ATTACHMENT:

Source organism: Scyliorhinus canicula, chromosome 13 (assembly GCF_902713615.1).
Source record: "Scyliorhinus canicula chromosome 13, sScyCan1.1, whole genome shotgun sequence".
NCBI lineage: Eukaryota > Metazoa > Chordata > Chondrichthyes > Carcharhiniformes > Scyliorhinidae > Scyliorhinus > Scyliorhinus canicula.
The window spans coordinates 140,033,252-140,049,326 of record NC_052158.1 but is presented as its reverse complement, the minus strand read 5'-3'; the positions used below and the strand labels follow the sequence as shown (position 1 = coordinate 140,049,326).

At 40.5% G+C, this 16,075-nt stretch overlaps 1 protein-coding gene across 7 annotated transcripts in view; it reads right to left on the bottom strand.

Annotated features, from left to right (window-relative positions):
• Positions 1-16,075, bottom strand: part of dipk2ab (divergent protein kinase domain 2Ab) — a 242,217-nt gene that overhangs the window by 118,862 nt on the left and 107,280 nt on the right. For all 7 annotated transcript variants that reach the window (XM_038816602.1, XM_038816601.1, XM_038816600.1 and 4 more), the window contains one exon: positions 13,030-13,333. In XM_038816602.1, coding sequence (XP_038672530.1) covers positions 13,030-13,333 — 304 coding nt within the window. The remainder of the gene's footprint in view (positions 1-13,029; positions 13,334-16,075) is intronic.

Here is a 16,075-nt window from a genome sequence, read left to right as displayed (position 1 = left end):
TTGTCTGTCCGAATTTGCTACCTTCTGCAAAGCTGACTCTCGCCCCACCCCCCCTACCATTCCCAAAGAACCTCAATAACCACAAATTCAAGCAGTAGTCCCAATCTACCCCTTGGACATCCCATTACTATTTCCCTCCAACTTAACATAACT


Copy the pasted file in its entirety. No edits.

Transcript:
Source organism: Scyliorhinus canicula, chromosome 13 (assembly GCF_902713615.1).
Source record: "Scyliorhinus canicula chromosome 13, sScyCan1.1, whole genome shotgun sequence".
NCBI lineage: Eukaryota > Metazoa > Chordata > Chondrichthyes > Carcharhiniformes > Scyliorhinidae > Scyliorhinus > Scyliorhinus canicula.
The window spans coordinates 140,033,252-140,049,326 of record NC_052158.1 but is presented as its reverse complement, the minus strand read 5'-3'; the positions used below and the strand labels follow the sequence as shown (position 1 = coordinate 140,049,326).

At 40.5% G+C, this 16,075-nt stretch overlaps 1 protein-coding gene across 7 annotated transcripts in view; it reads right to left on the bottom strand.

Annotated features, from left to right (window-relative positions):
• Positions 1-16,075, bottom strand: part of dipk2ab (divergent protein kinase domain 2Ab) — a 242,217-nt gene that overhangs the window by 118,862 nt on the left and 107,280 nt on the right. For all 7 annotated transcript variants that reach the window (XM_038816602.1, XM_038816601.1, XM_038816600.1 and 4 more), the window contains one exon: positions 13,030-13,333. In XM_038816602.1, coding sequence (XP_038672530.1) covers positions 13,030-13,333 — 304 coding nt within the window. The remainder of the gene's footprint in view (positions 1-13,029; positions 13,334-16,075) is intronic.

Here is a 16,075-nt window from a genome sequence, read left to right as displayed (position 1 = left end):
TTGTCTGTCCGAATTTGCTACCTTCTGCAAAGCTGACTCTCGCCCCACCCCCCCTACCATTCCCAAAGAACCTCAATAACCACAAATTCAAGCAGTAGTCCCAATCTACCCCTTGGACATCCCATTACTATTTCCCTCCAACTTAACATAACT